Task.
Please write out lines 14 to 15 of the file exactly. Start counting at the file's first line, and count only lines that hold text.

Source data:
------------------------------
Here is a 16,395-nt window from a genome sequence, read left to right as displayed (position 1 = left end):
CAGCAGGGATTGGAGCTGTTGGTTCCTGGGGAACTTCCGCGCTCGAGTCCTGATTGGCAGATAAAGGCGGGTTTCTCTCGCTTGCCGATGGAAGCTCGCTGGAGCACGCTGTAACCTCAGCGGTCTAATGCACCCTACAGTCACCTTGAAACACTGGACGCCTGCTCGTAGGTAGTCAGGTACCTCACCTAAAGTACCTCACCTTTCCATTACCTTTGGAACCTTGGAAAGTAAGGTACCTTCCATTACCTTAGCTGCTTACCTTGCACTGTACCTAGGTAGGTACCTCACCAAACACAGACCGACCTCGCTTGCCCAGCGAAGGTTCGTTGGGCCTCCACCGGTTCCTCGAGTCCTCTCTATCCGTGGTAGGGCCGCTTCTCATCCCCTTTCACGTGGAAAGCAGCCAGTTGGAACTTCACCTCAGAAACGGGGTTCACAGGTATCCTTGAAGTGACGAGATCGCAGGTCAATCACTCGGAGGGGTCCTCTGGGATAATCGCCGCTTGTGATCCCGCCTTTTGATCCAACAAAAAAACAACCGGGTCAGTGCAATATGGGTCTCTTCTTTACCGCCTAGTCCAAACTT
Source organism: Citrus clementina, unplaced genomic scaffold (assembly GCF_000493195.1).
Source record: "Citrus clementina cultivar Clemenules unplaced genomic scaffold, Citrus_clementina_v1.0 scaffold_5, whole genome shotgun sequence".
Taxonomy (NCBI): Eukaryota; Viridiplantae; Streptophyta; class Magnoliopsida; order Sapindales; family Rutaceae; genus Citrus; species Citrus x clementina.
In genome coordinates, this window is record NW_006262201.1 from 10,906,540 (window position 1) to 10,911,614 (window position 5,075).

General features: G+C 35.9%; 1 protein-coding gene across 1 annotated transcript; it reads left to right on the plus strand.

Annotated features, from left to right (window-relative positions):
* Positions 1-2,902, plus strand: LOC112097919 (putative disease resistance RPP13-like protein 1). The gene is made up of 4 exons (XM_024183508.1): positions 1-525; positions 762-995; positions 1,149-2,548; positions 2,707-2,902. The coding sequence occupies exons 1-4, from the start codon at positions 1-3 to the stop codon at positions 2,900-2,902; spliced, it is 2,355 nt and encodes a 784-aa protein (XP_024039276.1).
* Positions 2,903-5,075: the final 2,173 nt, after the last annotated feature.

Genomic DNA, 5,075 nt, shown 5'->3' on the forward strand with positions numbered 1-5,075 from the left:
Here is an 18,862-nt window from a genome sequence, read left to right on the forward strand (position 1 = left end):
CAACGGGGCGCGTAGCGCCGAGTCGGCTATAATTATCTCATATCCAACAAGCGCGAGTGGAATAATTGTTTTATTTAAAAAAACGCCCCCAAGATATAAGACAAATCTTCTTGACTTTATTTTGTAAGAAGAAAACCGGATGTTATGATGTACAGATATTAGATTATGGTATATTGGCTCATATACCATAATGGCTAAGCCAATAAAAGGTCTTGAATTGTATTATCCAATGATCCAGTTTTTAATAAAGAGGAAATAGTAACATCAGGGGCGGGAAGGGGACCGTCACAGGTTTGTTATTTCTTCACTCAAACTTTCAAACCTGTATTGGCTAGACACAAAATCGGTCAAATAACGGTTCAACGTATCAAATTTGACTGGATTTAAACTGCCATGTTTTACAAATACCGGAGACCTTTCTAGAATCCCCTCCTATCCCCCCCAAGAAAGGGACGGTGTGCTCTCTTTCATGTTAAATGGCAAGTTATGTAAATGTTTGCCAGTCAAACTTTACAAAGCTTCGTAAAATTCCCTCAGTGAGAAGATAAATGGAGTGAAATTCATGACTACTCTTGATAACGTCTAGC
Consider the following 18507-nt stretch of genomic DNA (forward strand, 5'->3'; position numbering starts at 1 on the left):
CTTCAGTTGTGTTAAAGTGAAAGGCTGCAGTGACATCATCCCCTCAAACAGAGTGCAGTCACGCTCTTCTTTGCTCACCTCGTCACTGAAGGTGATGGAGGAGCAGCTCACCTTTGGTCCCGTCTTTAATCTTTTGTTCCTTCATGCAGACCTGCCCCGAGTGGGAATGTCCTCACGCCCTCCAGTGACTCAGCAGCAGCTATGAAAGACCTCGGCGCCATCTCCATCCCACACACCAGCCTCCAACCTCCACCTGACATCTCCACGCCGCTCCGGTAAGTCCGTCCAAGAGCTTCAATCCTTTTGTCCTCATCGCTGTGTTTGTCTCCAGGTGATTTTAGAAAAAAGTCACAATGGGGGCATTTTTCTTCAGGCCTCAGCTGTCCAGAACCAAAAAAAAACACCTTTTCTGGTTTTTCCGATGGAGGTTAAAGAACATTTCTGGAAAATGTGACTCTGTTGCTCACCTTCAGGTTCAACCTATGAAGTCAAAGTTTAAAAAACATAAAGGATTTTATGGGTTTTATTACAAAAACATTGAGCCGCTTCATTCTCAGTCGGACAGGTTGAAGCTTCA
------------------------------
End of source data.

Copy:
Consider the following 18507-nt stretch of genomic DNA (forward strand, 5'->3'; position numbering starts at 1 on the left):
CTTCAGTTGTGTTAAAGTGAAAGGCTGCAGTGACATCATCCCCTCAAACAGAGTGCAGTCACGCTCTTCTTTGCTCACCTCGTCACTGAAGGTGATGGAGGAGCAGCTCACCTTTGGTCCCGTCTTTAATCTTTTGTTCCTTCATGCAGACCTGCCCCGAGTGGGAATGTCCTCACGCCCTCCAGTGACTCAGCAGCAGCTATGAAAGACCTCGGCGCCATCTCCATCCCACACACCAGCCTCCAACCTCCACCTGACATCTCCACGCCGCTCCGGTAAGTCCGTCCAAGAGCTTCAATCCTTTTGTCCTCATCGCTGTGTTTGTCTCCAGGTGATTTTAGAAAAAAGTCACAATGGGGGCATTTTTCTTCAGGCCTCAGCTGTCCAGAACCAAAAAAAAACACCTTTTCTGGTTTTTCCGATGGAGGTTAAAGAACATTTCTGGAAAATGTGACTCTGTTGCTCACCTTCAGGTTCAACCTATGAAGTCAAAGTTTAAAAAACATAAAGGATTTTATGGGTTTTATTACAAAAACATTGAGCCGCTTCATTCTCAGTCGGACAGGTTGAAGCTTCA